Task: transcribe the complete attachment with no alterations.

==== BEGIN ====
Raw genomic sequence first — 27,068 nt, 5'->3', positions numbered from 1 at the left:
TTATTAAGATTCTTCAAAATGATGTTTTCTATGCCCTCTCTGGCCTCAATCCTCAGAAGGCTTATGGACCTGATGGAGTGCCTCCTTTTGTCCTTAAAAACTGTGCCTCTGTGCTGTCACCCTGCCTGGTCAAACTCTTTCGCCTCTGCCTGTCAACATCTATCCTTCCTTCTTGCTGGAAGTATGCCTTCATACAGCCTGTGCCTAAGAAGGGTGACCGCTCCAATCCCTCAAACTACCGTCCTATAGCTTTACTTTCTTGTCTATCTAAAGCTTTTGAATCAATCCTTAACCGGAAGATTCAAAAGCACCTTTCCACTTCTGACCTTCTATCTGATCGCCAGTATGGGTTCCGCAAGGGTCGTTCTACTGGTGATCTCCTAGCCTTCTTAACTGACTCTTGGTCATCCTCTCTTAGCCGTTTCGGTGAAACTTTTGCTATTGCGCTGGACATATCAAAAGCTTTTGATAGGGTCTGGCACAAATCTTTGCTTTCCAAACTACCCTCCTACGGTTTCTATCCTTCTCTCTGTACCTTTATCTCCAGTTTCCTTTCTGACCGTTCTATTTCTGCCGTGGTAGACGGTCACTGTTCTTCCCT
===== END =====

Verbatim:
Raw genomic sequence first — 27,068 nt, 5'->3', positions numbered from 1 at the left:
TTATTAAGATTCTTCAAAATGATGTTTTCTATGCCCTCTCTGGCCTCAATCCTCAGAAGGCTTATGGACCTGATGGAGTGCCTCCTTTTGTCCTTAAAAACTGTGCCTCTGTGCTGTCACCCTGCCTGGTCAAACTCTTTCGCCTCTGCCTGTCAACATCTATCCTTCCTTCTTGCTGGAAGTATGCCTTCATACAGCCTGTGCCTAAGAAGGGTGACCGCTCCAATCCCTCAAACTACCGTCCTATAGCTTTACTTTCTTGTCTATCTAAAGCTTTTGAATCAATCCTTAACCGGAAGATTCAAAAGCACCTTTCCACTTCTGACCTTCTATCTGATCGCCAGTATGGGTTCCGCAAGGGTCGTTCTACTGGTGATCTCCTAGCCTTCTTAACTGACTCTTGGTCATCCTCTCTTAGCCGTTTCGGTGAAACTTTTGCTATTGCGCTGGACATATCAAAAGCTTTTGATAGGGTCTGGCACAAATCTTTGCTTTCCAAACTACCCTCCTACGGTTTCTATCCTTCTCTCTGTACCTTTATCTCCAGTTTCCTTTCTGACCGTTCTATTTCTGCCGTGGTAGACGGTCACTGTTCTTCCCT